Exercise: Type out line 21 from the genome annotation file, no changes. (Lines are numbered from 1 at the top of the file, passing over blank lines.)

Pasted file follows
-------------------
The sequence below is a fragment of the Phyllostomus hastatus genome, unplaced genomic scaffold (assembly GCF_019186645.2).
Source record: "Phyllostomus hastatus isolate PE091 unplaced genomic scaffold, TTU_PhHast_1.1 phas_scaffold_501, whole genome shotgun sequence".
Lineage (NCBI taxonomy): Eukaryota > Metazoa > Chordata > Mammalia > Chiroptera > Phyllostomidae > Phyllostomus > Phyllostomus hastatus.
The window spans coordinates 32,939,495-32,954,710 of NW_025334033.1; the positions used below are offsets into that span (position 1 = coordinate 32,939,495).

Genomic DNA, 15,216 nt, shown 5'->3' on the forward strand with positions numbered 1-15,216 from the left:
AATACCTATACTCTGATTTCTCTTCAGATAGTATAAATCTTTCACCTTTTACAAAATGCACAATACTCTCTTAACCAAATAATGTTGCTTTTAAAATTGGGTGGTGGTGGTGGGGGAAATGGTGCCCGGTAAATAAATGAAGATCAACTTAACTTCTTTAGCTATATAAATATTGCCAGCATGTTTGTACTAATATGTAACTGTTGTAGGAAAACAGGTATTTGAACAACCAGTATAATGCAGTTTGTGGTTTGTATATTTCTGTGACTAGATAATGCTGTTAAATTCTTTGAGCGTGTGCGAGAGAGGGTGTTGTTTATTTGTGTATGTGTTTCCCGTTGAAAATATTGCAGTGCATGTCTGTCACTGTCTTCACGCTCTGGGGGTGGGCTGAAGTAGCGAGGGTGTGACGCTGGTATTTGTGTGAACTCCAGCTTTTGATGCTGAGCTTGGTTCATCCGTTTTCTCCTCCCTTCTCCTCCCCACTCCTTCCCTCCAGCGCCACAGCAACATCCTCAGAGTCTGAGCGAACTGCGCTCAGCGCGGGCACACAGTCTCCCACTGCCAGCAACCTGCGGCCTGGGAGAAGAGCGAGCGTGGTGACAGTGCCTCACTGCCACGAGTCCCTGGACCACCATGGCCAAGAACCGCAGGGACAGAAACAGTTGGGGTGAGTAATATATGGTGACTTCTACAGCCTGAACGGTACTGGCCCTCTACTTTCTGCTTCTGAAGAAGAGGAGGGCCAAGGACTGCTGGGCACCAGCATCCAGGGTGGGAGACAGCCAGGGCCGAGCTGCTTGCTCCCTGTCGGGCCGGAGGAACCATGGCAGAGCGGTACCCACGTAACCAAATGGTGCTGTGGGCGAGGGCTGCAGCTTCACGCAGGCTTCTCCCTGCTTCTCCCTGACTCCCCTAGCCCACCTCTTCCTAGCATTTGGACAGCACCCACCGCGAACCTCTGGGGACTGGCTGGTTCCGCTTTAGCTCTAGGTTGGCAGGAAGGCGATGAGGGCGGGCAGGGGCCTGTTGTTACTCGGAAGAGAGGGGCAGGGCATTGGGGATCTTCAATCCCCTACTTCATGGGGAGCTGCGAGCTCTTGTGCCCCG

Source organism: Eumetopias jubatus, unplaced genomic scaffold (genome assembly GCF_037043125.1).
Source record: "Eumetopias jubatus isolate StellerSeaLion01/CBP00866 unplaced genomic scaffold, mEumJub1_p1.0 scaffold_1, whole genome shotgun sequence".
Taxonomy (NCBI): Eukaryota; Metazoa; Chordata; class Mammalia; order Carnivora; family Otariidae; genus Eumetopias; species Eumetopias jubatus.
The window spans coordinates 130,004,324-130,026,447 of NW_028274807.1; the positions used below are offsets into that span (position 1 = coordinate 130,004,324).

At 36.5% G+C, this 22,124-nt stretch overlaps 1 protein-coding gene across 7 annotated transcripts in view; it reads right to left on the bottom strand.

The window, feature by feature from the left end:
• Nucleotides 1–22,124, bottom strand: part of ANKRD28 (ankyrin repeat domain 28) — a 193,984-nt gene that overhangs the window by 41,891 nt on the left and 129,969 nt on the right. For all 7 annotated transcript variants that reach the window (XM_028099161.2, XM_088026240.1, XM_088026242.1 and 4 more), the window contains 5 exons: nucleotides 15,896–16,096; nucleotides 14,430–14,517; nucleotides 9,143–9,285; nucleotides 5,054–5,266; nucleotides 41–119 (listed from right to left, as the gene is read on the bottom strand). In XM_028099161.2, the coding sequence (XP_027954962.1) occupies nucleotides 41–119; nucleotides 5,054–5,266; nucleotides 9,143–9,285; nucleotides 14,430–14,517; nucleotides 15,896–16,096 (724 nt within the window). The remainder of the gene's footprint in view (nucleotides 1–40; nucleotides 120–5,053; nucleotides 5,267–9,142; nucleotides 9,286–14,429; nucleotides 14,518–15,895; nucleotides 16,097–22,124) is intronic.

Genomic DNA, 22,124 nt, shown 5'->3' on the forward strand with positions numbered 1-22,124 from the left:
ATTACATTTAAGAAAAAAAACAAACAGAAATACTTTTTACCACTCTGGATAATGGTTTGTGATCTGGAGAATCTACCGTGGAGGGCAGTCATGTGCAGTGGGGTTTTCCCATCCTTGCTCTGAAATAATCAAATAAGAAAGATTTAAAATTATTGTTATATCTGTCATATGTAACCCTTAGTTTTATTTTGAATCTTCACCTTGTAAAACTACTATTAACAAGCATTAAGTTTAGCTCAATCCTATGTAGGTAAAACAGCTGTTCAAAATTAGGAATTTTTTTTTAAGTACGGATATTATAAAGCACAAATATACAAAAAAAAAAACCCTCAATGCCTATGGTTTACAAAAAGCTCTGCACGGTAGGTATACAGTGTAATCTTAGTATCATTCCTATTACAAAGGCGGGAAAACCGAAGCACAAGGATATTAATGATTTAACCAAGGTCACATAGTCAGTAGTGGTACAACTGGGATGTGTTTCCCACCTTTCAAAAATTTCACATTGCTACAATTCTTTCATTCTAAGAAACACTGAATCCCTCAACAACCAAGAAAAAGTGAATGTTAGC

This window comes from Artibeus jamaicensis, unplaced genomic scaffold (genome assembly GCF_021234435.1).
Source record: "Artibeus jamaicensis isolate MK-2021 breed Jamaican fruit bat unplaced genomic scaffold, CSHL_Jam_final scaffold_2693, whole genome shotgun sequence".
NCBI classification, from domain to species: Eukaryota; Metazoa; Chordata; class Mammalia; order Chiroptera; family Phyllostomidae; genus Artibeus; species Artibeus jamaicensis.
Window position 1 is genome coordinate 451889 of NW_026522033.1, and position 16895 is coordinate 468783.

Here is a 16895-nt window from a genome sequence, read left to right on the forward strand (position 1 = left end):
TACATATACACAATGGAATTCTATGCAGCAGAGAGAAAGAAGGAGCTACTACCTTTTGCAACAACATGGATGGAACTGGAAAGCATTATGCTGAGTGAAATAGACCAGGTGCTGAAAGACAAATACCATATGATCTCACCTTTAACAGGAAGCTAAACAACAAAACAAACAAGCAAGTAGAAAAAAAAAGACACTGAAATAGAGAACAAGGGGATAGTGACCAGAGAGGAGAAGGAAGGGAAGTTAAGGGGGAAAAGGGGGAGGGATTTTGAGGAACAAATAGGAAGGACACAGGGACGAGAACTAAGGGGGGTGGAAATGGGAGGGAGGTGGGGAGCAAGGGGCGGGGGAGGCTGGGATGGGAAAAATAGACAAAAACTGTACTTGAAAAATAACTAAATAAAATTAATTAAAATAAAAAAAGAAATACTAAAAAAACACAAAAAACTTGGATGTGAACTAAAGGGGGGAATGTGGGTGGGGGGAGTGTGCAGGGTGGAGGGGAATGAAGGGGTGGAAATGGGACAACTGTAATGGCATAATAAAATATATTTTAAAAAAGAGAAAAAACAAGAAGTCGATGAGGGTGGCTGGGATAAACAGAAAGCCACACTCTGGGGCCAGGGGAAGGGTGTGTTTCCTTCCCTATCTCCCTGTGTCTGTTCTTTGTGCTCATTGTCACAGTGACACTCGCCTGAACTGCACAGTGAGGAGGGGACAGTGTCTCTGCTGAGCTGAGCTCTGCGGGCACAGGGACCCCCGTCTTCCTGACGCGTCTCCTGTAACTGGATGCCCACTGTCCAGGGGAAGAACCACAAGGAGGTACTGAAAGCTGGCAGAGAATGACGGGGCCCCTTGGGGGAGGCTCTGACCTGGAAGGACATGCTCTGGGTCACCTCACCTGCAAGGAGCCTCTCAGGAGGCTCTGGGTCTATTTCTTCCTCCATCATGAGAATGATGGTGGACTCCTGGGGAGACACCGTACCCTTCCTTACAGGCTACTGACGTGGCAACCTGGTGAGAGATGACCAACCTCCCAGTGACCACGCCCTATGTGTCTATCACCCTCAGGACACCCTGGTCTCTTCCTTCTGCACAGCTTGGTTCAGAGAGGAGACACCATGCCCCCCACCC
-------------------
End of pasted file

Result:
TACATATACACAATGGAATTCTATGCAGCAGAGAGAAAGAAGGAGCTACTACCTTTTGCAACAACATGGATGGAACTGGAAAGCATTATGCTGAGTGAAATAGACCAGGTGCTGAAAGACAAATACCATATGATCTCACCTTTAACAGGAAGCTAAACAACAAAACAAACAAGCAAGTAGAAAAAAAAAGACACTGAAATAGAGAACAAGGGGATAGTGACCAGAGAGGAGAAGGAAGGGAAGTTAAGGGGGAAAAGGGGGAGGGATTTTGAGGAACAAATAGGAAGGACACAGGGACGAGAACTAAGGGGGGTGGAAATGGGAGGGAGGTGGGGAGCAAGGGGCGGGGGAGGCTGGGATGGGAAAAATAGACAAAAACTGTACTTGAAAAATAACTAAATAAAATTAATTAAAATAAAAAAAGAAATACTAAAAAAACACAAAAAACTTGGATGTGAACTAAAGGGGGGAATGTGGGTGGGGGGAGTGTGCAGGGTGGAGGGGAATGAAGGGGTGGAAATGGGACAACTGTAATGGCATAATAAAATATATTTTAAAAAAGAGAAAAAACAAGAAGTCGATGAGGGTGGCTGGGATAAACAGAAAGCCACACTCTGGGGCCAGGGGAAGGGTGTGTTTCCTTCCCTATCTCCCTGTGTCTGTTCTTTGTGCTCATTGTCACAGTGACACTCGCCTGAACTGCACAGTGAGGAGGGGACAGTGTCTCTGCTGAGCTGAGCTCTGCGGGCACAGGGACCCCCGTCTTCCTGACGCGTCTCCTGTAACTGGATGCCCACTGTCCAGGGGAAGAACCACAAGGAGGTACTGAAAGCTGGCAGAGAATGACGGGGCCCCTTGGGGGAGGCTCTGACCTGGAAGGACATGCTCTGGGTCACCTCACCTGCAAGGAGCCTCTCAGGAGGCTCTGGGTCTATTTCTTCCTCCATCATGAGAATGATGGTGGACTCCTGGGGAGACACCGTACCCTTCCTTACAGGCTACTGACGTGGCAACCTGGTGAGAGATGACCAACCTCCCAGTGACCACGCCCTATGTGTCTATCACCCTCAGGACACCCTGGTCTCTTCCTTCTGCACAGCTTGGTTCAGAGAGGAGACACCATGCCCCCCACCC